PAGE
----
Matt: Girl - The Beatles

Ethan: Peg - Steely Dan


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FEATURE: Embrace/Retune: BBC Radio 6 Music in 2018: The Future Is Very Bright






BBC Radio 6 Music in 2018: The Future Is Very Bright


ONE of my prurient distractions (that I constantly need to itch)…

is listening to BBC Radio 6 Music! I tend to write a couple of pieces about the station a year because, as much as anything, I hope it gets shared and new listeners turn on! I will be covering some older ground but I wanted to revisit the station because, as we head to the New Year; I have been looking back at the station and how important it is to me, personally. It has been a turbulent and eventful year for the station. One of my favourite D.J.s, Mark Radcliffe, is currently on a ‘sabbatical’/sick leave dealing with cancer and I will be very excited hearing him back on the airwaves next year. Radcliffe presents the afternoon show during the week with Stuart Maconie and their repartee/banter is one of the reasons why I love BBC Radio 6 Music so. They have been, as part of a New Year shuffle, moved to the weekends (during the morning) and that decision garnered its fair share of indignation! I was among those who protested – in the form of mild grumble – and asked why that decision was made. It is sad to see two stalwarts of radio taken from a slot they seem so comfortable and content in – Stuart Maconie and Mark Radcliffe have both said they have a good working relationship and no desires to go their separate ways. With Radcliffe battling cancer; it seems sad his return to radio will be in a reduced role...


 IN THIS PHOTO: Shaun Keaveny with Jodie Whittaker/PHOTO CREDIT: BBC

In any case; among the negativity and unwelcomed change are some new appointments. Shaun Keaveny has moved from the breakfast show to afternoon and, whilst I will miss him sorely in his usual slot; he has been breaking rocks and entertaining those weary-eyed risers for over a decade and, well…it is time the Leigh-born D.J. gets a bit of a kip in the morning! Mary Anne Hobbs is becoming a regular weekday D.J. and, alongside Lauren Laverne taking over the breakfast show; I am glad female D.J.s are getting bigger recognition and there is that move. Whilst I am going to take a while to adjust to someone more positive taking over breakfast – that 7 A.M. grumble and gripe is something I will miss, man! – I am glad Keaveny gets a chance to bed into a new slot. I love his partnership with Matt Everitt and it is good to see them travel together. I get a lot of my music news and discoveries from Everitt and his work is a big influence on me (from his music news to his in-depth and compelling interviews with big names). I wonder whether his regular features will go with him (Small Claims Court and his usual morning routine…) and whether, in that early slot, Laverne will be able to bring her much-loved features along – Desert Island Disco, Memory Tapes and Biorhythms are great fixtures and I always discover new music listening to them. She is a great interviewer and hosts live sessions and one would imagine, when that shift happens, Mary Anne Hobbs would take live sessions on?! I am a huge fan of Chris Hawkins too and, whilst he is on before Keavney - and a bit too early for me! - I catch him on the iPlayer. Hawkins’ hard work and endless commitment takes my breath. An exceptional D.J. and pivitol figure on BBC Radio 6 Music!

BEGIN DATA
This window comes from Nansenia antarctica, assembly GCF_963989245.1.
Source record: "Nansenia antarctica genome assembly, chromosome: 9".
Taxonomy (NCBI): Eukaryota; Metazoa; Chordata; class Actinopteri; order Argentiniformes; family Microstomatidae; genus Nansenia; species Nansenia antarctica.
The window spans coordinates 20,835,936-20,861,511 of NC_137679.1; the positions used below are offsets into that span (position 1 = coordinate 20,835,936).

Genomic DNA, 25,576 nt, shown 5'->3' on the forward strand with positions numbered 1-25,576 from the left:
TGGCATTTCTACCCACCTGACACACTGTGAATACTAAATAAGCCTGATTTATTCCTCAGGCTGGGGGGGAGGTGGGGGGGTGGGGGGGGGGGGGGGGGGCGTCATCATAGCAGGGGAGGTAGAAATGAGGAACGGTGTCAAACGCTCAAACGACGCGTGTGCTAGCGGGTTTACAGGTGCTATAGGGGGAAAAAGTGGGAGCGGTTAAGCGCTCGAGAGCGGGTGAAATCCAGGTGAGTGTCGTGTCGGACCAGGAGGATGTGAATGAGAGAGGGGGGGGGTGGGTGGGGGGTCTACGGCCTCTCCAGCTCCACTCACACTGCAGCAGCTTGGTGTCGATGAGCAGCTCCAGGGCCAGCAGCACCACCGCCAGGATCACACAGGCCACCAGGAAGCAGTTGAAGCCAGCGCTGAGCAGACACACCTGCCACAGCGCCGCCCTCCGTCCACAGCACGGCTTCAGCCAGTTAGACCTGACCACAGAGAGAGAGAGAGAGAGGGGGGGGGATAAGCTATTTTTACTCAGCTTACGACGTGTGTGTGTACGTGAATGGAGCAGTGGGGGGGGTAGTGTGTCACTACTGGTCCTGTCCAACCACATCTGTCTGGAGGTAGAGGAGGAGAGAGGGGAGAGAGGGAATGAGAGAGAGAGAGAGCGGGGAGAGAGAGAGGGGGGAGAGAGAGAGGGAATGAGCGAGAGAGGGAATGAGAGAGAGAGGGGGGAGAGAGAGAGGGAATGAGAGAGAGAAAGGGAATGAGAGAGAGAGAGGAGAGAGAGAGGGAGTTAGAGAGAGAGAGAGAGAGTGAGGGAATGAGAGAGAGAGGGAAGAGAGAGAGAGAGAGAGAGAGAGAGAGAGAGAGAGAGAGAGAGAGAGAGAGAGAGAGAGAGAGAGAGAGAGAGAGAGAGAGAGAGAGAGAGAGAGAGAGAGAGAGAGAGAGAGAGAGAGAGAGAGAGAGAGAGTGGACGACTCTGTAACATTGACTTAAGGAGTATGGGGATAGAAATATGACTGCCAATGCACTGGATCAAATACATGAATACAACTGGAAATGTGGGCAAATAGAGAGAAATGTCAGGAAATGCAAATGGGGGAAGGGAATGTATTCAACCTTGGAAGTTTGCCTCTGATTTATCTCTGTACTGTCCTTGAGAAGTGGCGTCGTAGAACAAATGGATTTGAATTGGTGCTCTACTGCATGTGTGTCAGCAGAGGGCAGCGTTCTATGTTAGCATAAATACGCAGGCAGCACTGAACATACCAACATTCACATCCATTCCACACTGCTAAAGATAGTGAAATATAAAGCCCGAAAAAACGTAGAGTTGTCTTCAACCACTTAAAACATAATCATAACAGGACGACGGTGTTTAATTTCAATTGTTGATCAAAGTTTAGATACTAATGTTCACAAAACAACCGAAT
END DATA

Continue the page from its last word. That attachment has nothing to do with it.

IN THIS PHOTO: Lauren Laverne with John Grant/PHOTO CREDIT: BBC

I was slightly aggrieved at Laura Snapes’ reaction to the BBC Radio 6 Music ‘cabinet reshuffle’. Writing in The Guardian; she was pleased women were/are getting more exposure but felt, aside from that, it was same-old-same-old at the station:

“…Otherwise, it’s a classic 6 Music cabinet reshuffle. It speaks to the station’s core contradiction: its remit is to “celebrate the alternative spirit in popular music from the 1960s to the present day” yet its presenters are all firmly establishment. The average age of its 22 DJs is 52. Only one is under 40 – Tom Ravenscroft, at 38. For all its praiseworthy emphasis on new music (apparently a key doubling-down of the reshuffle), 6 Music struggles to introduce new presenters because it relies on stable brands – largely pegged to the very white history of British indie culture – rather than minting new stars.

There’s no shortage of potential 6 Music DJs: Jon Hillcock has been filling in on the station for years with one of the most inclusive and inquisitive new music shows going, yet has never progressed to a regular slot. A DJ like 1Xtra’s omnivorous Jamz Supernova would fit well, as would NTS’s Bullion, and they could do more with Huw Stephens than Radio 1 make of him. I’m surprised they’ve not poached the fairly new but eminently adept Matt Wilkinson from Beats 1, nor opened up their cohort of musicians to younger performers: off the top of my head, Lily Allen, Dev Hynes, MIA, Metronomy’s Joe Mount and Bat for Lashes’ Natasha Khan would all create exciting radio...